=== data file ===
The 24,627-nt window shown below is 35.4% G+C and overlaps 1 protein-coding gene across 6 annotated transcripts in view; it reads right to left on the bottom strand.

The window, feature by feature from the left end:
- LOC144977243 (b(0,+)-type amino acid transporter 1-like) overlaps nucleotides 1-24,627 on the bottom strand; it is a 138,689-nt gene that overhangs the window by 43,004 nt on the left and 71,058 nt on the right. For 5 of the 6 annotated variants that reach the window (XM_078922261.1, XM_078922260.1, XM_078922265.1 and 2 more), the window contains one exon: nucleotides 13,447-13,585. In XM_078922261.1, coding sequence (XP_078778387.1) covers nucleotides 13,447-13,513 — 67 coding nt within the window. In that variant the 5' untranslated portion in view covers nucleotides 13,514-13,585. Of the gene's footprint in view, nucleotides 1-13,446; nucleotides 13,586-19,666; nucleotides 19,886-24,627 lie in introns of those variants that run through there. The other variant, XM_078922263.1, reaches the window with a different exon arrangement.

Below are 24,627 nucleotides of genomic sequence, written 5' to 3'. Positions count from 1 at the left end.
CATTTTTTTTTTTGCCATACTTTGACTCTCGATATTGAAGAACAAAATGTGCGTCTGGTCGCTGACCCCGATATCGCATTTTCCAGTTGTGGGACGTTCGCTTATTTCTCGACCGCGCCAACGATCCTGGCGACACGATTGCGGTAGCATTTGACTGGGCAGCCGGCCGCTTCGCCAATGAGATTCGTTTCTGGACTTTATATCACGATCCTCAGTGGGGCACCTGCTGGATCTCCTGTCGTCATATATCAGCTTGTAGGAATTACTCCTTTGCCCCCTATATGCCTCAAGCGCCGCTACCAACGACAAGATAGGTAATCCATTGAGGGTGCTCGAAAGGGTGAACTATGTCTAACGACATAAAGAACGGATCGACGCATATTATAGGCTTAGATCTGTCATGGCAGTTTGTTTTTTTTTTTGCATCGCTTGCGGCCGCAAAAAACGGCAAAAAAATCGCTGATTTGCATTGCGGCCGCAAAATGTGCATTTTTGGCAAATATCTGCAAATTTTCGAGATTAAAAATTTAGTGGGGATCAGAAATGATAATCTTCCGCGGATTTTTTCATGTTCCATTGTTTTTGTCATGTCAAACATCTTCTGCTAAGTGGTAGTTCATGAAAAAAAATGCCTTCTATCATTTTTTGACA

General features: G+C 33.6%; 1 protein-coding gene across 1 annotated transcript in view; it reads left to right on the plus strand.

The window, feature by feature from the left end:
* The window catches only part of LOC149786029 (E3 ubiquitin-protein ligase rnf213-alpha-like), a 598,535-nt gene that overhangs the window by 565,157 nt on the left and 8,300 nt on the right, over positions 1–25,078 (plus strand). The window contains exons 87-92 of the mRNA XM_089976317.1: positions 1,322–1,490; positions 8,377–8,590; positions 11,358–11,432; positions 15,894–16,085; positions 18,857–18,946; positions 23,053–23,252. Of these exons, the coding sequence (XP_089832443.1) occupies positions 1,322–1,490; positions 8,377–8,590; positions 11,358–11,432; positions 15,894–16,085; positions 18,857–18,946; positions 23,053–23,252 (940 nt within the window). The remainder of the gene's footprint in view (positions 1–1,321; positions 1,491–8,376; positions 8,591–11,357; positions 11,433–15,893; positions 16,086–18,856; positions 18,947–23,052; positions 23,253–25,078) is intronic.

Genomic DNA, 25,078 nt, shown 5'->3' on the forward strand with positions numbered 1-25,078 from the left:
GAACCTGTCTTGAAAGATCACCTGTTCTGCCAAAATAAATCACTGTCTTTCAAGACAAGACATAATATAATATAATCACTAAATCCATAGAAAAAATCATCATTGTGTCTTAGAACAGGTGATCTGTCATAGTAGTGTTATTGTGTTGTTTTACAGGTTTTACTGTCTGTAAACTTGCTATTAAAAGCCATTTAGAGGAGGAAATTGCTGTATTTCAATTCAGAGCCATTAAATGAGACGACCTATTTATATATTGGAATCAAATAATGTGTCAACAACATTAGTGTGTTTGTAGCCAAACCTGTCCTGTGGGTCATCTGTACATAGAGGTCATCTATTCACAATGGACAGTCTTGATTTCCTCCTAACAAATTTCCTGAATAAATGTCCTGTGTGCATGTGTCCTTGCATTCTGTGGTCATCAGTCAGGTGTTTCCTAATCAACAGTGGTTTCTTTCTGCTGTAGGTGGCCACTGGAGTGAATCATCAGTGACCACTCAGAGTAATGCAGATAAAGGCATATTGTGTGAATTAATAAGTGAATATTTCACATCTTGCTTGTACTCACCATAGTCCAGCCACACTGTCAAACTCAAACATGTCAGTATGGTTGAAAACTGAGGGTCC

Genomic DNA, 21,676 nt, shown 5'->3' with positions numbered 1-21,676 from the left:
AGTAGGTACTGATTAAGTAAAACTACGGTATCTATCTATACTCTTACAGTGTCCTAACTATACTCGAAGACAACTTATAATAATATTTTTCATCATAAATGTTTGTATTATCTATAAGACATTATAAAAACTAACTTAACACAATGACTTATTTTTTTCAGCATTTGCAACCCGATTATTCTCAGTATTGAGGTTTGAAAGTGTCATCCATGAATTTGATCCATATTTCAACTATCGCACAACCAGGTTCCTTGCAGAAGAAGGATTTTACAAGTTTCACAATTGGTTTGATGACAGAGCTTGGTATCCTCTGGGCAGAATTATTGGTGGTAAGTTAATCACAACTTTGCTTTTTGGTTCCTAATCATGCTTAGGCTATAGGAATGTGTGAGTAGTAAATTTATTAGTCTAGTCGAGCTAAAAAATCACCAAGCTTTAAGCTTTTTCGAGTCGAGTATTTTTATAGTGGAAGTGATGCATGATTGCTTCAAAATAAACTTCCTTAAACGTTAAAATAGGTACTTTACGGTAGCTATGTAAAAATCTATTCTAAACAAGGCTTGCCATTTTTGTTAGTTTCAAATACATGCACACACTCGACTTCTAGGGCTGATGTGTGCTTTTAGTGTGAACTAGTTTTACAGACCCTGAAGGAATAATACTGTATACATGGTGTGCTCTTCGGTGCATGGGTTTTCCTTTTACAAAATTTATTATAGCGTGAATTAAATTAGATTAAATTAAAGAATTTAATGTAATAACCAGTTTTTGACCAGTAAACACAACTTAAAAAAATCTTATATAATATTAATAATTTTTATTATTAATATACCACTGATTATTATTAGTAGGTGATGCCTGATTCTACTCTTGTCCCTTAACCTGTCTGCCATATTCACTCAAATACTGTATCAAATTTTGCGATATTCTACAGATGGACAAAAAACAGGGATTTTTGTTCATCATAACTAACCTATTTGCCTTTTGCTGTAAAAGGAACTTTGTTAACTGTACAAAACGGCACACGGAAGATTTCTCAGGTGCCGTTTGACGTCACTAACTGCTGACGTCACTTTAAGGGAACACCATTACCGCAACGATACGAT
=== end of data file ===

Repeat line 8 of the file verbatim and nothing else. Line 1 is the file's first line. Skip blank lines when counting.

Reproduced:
* The window catches only part of LOC149786029 (E3 ubiquitin-protein ligase rnf213-alpha-like), a 598,535-nt gene that overhangs the window by 565,157 nt on the left and 8,300 nt on the right, over positions 1–25,078 (plus strand). The window contains exons 87-92 of the mRNA XM_089976317.1: positions 1,322–1,490; positions 8,377–8,590; positions 11,358–11,432; positions 15,894–16,085; positions 18,857–18,946; positions 23,053–23,252. Of these exons, the coding sequence (XP_089832443.1) occupies positions 1,322–1,490; positions 8,377–8,590; positions 11,358–11,432; positions 15,894–16,085; positions 18,857–18,946; positions 23,053–23,252 (940 nt within the window). The remainder of the gene's footprint in view (positions 1–1,321; positions 1,491–8,376; positions 8,591–11,357; positions 11,433–15,893; positions 16,086–18,856; positions 18,947–23,052; positions 23,253–25,078) is intronic.